Most businesses are still going it alone when it comes to figuring out their green IT projects, but Forrester Research reports that an increasing number of companies are turning to a professional services provider for help. Many of the usual suspects in the enterprise IT services business are morphing in response, including Accenture, Capgemini, Cisco Systems, Dell, Deloitte, Hewlett-Packard, IBM, Sun, Tata and Wipro.
Approximately 10 percent of the companies surveyed by Forrester's green IT analysts in October 2008 were engaged with an outside company, compared with 6 percent the previous year. Approximately 30 percent of the surveyed companies were considering a project with an outside consultant, compared with just 18 percent in the year-earlier survey. The base for October 2008 included IT professionals at 1,022 companies; the October 2007 survey was much smaller, with just 130 companies surveyed.
Forrester defines green IT services in the following way:
Consulting services that help enterprise IT organizations reduce their company's environmental impact by putting policies and practices in place that: 1) make IT infrastructure and operations more energy-efficient, and 2) help IT to enable sustainability improvements in business processes across the organization.
What interests me in Forrester's report is the fact that North American companies actually pulled back on green IT services spending, while companies from emerging markets such as Latin America, Middle East and Africa showed an increased interest in green IT planning. It should come as no surprise that utilty and telecommunications companies were the businesses most interested in figuring out a green IT plan, according to the Forrester survey.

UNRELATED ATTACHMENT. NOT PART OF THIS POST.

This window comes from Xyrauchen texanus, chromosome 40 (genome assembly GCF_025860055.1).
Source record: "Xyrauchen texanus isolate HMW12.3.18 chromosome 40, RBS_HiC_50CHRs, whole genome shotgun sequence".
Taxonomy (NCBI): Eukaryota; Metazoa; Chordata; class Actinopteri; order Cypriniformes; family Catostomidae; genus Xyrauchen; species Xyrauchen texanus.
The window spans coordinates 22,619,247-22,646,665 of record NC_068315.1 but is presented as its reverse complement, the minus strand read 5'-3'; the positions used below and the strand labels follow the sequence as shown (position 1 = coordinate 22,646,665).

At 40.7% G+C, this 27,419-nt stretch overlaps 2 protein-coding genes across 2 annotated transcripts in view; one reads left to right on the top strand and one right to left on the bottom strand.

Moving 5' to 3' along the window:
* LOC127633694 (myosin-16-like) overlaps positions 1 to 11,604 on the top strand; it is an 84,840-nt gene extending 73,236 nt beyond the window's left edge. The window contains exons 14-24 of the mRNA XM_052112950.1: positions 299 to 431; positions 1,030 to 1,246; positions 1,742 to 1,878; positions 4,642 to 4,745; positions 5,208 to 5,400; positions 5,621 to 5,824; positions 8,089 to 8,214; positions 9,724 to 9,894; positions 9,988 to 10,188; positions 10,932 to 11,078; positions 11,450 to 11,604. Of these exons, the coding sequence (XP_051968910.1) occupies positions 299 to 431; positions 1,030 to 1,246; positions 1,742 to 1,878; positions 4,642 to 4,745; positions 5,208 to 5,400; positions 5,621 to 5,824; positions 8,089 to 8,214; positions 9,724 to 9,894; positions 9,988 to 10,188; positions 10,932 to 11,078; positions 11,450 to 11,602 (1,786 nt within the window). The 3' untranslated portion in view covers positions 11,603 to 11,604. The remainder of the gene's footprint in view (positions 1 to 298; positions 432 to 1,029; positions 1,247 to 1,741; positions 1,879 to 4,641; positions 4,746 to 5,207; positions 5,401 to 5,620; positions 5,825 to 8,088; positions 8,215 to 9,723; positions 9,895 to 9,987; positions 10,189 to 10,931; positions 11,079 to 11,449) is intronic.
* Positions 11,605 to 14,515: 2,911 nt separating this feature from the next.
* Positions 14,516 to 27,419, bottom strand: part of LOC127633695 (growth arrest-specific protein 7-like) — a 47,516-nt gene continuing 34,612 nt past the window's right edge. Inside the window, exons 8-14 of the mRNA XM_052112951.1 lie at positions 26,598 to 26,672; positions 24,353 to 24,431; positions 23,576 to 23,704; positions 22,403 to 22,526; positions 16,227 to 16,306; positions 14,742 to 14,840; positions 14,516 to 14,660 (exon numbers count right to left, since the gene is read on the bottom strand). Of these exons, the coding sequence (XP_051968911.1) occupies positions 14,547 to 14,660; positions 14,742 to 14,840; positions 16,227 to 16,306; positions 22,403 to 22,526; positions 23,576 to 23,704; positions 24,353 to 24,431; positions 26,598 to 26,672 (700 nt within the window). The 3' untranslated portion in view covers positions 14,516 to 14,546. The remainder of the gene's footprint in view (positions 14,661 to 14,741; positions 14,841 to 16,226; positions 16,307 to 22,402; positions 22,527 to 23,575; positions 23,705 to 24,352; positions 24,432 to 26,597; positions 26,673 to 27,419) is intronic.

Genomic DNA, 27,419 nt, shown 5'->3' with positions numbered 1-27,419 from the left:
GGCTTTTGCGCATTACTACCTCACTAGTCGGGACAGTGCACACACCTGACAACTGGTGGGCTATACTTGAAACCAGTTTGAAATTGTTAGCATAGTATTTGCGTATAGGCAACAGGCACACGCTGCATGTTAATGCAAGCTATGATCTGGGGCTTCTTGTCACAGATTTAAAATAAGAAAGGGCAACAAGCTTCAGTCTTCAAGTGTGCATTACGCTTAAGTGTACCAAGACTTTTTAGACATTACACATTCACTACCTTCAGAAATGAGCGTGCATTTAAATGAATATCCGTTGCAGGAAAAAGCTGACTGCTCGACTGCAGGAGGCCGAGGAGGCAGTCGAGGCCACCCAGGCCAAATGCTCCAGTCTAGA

Here's a chart from Forrester showing its projections of what companies are likely to spend on consulting related to green IT between 2008 and 2014.
Forrester believes that spending on green IT services could increase beyond these projections, depending on how some of the federal stimulus money dedicated to energy efficiency and smart grid buildouts winds up being spent. (There are roughly $9 billion, as an example, dedicated specifically to federal buildings and military facilities.)
Green IT services aren't limited to the data center, by the way. The various companies offering services in this area are working on everything from strategies to e-waste recycling and green procurement to helping companies understand tax benefits, utility rebates and regulatory compliance requirements.